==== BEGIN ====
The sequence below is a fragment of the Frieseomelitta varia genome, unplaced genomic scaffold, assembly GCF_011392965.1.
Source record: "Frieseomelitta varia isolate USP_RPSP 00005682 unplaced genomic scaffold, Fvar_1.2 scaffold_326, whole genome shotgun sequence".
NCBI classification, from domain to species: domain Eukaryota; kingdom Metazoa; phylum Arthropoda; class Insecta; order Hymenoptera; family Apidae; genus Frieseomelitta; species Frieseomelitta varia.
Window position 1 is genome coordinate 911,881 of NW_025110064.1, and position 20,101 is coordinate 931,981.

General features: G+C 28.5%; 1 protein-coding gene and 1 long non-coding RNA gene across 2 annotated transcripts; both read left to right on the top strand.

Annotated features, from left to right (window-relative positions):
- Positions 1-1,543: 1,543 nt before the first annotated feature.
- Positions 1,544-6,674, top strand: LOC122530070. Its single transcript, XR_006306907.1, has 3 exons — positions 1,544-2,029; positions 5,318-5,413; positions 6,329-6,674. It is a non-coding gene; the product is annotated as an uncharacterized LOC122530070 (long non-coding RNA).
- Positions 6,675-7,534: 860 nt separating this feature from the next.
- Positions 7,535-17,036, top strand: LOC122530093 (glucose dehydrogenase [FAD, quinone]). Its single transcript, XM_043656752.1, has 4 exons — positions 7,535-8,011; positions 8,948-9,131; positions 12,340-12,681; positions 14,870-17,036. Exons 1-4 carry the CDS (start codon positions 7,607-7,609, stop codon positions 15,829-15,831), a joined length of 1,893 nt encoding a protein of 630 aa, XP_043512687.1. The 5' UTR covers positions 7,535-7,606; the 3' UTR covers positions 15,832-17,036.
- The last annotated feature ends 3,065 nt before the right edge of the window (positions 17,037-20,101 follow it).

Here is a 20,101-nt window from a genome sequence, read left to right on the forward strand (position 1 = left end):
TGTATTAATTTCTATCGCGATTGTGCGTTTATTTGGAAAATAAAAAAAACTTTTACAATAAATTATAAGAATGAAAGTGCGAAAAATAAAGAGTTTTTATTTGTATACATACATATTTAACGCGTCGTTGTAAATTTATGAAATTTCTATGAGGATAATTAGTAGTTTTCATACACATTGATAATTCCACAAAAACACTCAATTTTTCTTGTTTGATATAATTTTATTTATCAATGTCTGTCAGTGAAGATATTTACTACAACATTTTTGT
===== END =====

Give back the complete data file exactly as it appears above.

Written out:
The sequence below is a fragment of the Frieseomelitta varia genome, unplaced genomic scaffold, assembly GCF_011392965.1.
Source record: "Frieseomelitta varia isolate USP_RPSP 00005682 unplaced genomic scaffold, Fvar_1.2 scaffold_326, whole genome shotgun sequence".
NCBI classification, from domain to species: domain Eukaryota; kingdom Metazoa; phylum Arthropoda; class Insecta; order Hymenoptera; family Apidae; genus Frieseomelitta; species Frieseomelitta varia.
Window position 1 is genome coordinate 911,881 of NW_025110064.1, and position 20,101 is coordinate 931,981.

General features: G+C 28.5%; 1 protein-coding gene and 1 long non-coding RNA gene across 2 annotated transcripts; both read left to right on the top strand.

Annotated features, from left to right (window-relative positions):
- Positions 1-1,543: 1,543 nt before the first annotated feature.
- Positions 1,544-6,674, top strand: LOC122530070. Its single transcript, XR_006306907.1, has 3 exons — positions 1,544-2,029; positions 5,318-5,413; positions 6,329-6,674. It is a non-coding gene; the product is annotated as an uncharacterized LOC122530070 (long non-coding RNA).
- Positions 6,675-7,534: 860 nt separating this feature from the next.
- Positions 7,535-17,036, top strand: LOC122530093 (glucose dehydrogenase [FAD, quinone]). Its single transcript, XM_043656752.1, has 4 exons — positions 7,535-8,011; positions 8,948-9,131; positions 12,340-12,681; positions 14,870-17,036. Exons 1-4 carry the CDS (start codon positions 7,607-7,609, stop codon positions 15,829-15,831), a joined length of 1,893 nt encoding a protein of 630 aa, XP_043512687.1. The 5' UTR covers positions 7,535-7,606; the 3' UTR covers positions 15,832-17,036.
- The last annotated feature ends 3,065 nt before the right edge of the window (positions 17,037-20,101 follow it).

Here is a 20,101-nt window from a genome sequence, read left to right on the forward strand (position 1 = left end):
TGTATTAATTTCTATCGCGATTGTGCGTTTATTTGGAAAATAAAAAAAACTTTTACAATAAATTATAAGAATGAAAGTGCGAAAAATAAAGAGTTTTTATTTGTATACATACATATTTAACGCGTCGTTGTAAATTTATGAAATTTCTATGAGGATAATTAGTAGTTTTCATACACATTGATAATTCCACAAAAACACTCAATTTTTCTTGTTTGATATAATTTTATTTATCAATGTCTGTCAGTGAAGATATTTACTACAACATTTTTGT